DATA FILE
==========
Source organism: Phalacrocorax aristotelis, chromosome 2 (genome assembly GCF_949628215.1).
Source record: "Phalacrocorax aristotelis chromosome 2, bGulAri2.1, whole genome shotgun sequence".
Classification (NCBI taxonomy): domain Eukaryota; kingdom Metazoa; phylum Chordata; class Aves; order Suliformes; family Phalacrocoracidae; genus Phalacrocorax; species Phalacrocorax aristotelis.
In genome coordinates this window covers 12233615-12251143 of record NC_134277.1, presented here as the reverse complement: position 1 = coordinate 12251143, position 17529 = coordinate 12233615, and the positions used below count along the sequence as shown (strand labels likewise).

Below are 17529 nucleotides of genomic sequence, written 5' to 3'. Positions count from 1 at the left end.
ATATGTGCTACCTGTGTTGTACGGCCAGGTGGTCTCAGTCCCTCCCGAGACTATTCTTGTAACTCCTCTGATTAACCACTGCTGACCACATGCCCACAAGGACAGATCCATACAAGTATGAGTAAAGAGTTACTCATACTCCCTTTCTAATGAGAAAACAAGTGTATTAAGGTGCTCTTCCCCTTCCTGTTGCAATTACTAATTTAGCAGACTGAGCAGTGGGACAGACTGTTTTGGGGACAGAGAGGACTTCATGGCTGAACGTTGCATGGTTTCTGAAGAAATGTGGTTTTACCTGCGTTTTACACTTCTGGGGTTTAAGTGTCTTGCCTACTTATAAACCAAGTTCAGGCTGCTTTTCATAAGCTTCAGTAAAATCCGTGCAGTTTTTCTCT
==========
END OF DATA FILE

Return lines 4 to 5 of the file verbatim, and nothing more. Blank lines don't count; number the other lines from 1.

In genome coordinates this window covers 12233615-12251143 of record NC_134277.1, presented here as the reverse complement: position 1 = coordinate 12251143, position 17529 = coordinate 12233615, and the positions used below count along the sequence as shown (strand labels likewise).

Below are 17529 nucleotides of genomic sequence, written 5' to 3'. Positions count from 1 at the left end.